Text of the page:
It will all be made to sound very reasonable.There will be much talk of ‘unity’ and ‘economic necessity’. What is being done TO Scotland will be portrayed as being done FOR Scotland. The things being removed are, not the essential infrastructure of a functioning democracy, but ‘obstacles’ which cannot be allowed to ‘stand in the way of progress’. This will not be a return to less enlightened times, but the ‘opening of a new chapter’ in Scotland’s ‘proud history’ as part of a Britain about to be made great again be destroying anything that cannot be made purely British.

Much of what is said will be shrouded in obscurantist language. Only later will it be realised that the bit about ‘exploring new economic opportunities’ meant an immediate lifting of the moratorium on fracking. Only afterwards will it become evident that the stuff about ‘making the NHS more efficient’ is a euphemism for absorbing all the UK’s health services into a ‘UK-wide common framework’ the better to offer it up to the hyenas of corporate America.

There will be few references to the Scottish Parliament and the Scottish Government. All the talk will be of the UK Government in Scotland and all the great things that it will be doing for Scotland. There will be no mention of the fact that this unelected and unaccountable shadow administration is to be funded entirely by money that is rightfully Scotland’s.

If Johnson’s speech is not the coup itself, it will be the start of the coup. It will be the start of a process of restoring direct rule from London on a scale and to an extent that Scotland has never before experienced. It will be the birth of a ‘New Union’, strengthened at the cost of democracy. A ‘New Union’ unilaterally defined by and for the ruling elites of the British state. A ‘New Union’ in which Scotland truly is extinguished; our nation’s identity snuffed as it is smothered in a new ‘indivisible and indissoluble’ state.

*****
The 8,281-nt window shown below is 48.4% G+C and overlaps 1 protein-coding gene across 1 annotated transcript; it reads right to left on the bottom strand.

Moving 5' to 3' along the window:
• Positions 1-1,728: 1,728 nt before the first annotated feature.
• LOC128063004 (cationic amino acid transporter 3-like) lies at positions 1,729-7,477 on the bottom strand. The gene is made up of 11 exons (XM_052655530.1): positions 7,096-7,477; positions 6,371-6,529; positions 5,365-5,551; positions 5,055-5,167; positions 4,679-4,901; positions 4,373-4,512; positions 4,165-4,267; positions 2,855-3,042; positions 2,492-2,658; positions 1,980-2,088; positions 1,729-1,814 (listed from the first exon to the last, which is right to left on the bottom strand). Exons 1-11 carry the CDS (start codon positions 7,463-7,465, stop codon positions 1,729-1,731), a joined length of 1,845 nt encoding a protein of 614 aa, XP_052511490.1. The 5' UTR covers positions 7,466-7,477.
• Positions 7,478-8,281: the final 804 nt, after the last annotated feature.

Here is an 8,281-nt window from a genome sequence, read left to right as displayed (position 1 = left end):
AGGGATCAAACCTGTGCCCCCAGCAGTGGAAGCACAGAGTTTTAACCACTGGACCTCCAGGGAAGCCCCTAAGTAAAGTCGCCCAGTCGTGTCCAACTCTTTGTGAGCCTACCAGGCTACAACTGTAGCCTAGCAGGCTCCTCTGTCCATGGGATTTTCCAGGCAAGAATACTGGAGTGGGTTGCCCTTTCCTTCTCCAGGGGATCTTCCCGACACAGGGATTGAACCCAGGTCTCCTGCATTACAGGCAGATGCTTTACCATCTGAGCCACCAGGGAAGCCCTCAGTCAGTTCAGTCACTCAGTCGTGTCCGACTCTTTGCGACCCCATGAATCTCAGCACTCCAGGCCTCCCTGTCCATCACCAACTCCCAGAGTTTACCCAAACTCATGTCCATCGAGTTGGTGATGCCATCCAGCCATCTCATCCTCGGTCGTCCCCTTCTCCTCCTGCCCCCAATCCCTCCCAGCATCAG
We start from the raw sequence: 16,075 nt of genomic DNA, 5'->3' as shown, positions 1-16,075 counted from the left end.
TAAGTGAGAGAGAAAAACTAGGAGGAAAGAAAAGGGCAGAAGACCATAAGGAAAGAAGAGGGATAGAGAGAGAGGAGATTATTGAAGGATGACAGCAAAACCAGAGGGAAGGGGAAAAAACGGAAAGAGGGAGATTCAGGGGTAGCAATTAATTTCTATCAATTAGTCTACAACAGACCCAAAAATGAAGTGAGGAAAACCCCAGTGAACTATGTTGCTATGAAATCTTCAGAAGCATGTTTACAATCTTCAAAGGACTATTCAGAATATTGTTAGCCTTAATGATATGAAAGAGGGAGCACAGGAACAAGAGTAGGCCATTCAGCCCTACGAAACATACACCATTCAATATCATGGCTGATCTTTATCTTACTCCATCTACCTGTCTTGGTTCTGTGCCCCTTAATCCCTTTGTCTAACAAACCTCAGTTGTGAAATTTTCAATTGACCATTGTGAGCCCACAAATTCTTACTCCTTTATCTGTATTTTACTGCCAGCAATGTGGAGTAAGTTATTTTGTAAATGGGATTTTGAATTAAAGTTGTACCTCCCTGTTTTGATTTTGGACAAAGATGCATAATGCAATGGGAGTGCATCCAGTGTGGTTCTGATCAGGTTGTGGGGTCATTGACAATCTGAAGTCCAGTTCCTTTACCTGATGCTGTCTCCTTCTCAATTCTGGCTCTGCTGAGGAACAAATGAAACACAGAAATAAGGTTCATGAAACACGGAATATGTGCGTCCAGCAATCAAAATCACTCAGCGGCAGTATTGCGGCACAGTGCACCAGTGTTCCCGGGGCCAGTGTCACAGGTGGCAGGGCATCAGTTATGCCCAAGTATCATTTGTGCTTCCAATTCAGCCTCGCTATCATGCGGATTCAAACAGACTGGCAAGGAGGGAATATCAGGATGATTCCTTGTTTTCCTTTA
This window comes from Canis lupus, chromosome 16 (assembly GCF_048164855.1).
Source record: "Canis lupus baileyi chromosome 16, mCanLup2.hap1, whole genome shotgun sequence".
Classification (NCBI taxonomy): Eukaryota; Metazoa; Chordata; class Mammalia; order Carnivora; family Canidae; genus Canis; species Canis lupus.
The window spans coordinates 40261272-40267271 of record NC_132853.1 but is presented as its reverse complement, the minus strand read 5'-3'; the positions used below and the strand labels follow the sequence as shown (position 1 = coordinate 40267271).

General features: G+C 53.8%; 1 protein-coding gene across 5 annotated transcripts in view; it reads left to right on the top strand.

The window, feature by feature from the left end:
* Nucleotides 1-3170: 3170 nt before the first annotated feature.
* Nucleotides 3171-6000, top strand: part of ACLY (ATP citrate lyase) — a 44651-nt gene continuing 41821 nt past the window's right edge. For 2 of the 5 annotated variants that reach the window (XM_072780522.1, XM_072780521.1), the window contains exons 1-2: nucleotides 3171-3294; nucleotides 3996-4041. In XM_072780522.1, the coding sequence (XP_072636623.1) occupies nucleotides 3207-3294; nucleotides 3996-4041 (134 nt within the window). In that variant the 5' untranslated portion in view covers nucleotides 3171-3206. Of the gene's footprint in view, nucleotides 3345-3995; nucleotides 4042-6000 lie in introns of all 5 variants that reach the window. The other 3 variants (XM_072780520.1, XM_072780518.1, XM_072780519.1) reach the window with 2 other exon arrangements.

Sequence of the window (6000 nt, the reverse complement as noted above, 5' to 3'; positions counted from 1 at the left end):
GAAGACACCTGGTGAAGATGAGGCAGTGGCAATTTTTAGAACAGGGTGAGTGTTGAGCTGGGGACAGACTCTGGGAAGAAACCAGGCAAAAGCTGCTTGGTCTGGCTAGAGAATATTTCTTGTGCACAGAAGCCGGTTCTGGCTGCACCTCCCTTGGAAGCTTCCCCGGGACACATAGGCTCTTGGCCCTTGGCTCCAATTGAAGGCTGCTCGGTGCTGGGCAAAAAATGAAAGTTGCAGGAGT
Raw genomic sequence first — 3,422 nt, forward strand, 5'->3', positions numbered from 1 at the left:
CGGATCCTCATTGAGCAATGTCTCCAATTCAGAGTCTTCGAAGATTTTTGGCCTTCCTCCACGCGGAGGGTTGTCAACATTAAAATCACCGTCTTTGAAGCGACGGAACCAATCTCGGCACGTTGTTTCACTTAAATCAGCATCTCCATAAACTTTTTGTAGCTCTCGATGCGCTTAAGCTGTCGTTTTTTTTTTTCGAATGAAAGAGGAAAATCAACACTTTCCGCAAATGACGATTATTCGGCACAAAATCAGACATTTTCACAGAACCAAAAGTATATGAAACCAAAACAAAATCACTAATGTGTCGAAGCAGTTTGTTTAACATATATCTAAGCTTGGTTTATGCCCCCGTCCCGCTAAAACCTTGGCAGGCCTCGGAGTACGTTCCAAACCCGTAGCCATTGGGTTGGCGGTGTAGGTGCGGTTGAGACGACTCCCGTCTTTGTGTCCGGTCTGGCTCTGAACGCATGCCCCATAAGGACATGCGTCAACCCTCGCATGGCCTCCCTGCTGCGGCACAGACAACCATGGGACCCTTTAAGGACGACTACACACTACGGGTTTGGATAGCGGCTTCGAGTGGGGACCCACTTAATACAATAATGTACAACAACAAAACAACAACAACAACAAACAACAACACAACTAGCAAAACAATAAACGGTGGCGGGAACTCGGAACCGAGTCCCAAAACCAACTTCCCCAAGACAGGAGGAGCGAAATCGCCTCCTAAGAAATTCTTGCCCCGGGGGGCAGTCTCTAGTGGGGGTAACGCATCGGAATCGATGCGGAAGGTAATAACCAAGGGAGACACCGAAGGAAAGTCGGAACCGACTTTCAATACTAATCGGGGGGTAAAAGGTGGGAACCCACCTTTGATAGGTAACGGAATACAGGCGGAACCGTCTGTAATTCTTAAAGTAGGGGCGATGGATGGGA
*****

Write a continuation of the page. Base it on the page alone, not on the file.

In his speech, Jonson may well acknowledge the possibility that ‘troublemakers’ might try to derail or hinder his ‘Great Britain Project’. Measures to ‘deal with’ political dissent may be announced, or merely hinted at. Threatened.

We know that all of this will come to pass because we know how imperative it is that the British state keep hold of Scotland. And we know that it cannot be assured of maintaining that hold unless ‘radical’ steps are taken to neutralise the threat from Scotland’s independence movement. Incapable of learning the lessons of history, the British political elite continues to believe it has the power to face down democratic dissent, or suppress it.

One of the dangers in this time of great jeopardy for Scotland is that a timid Scottish Government might seek some compromise in the hope of fending off the worst of what has been described here. Experience and political pragmatism tell us that any such approach will actually be taken by the British as consent for and acceptance of the worst of what has been described here.

As great a threat is the complacency which dismisses all of these threats even as each becomes the reality. Or the idiotic politicking which constantly promises that it will be the next abuse that provokes an appropriate response.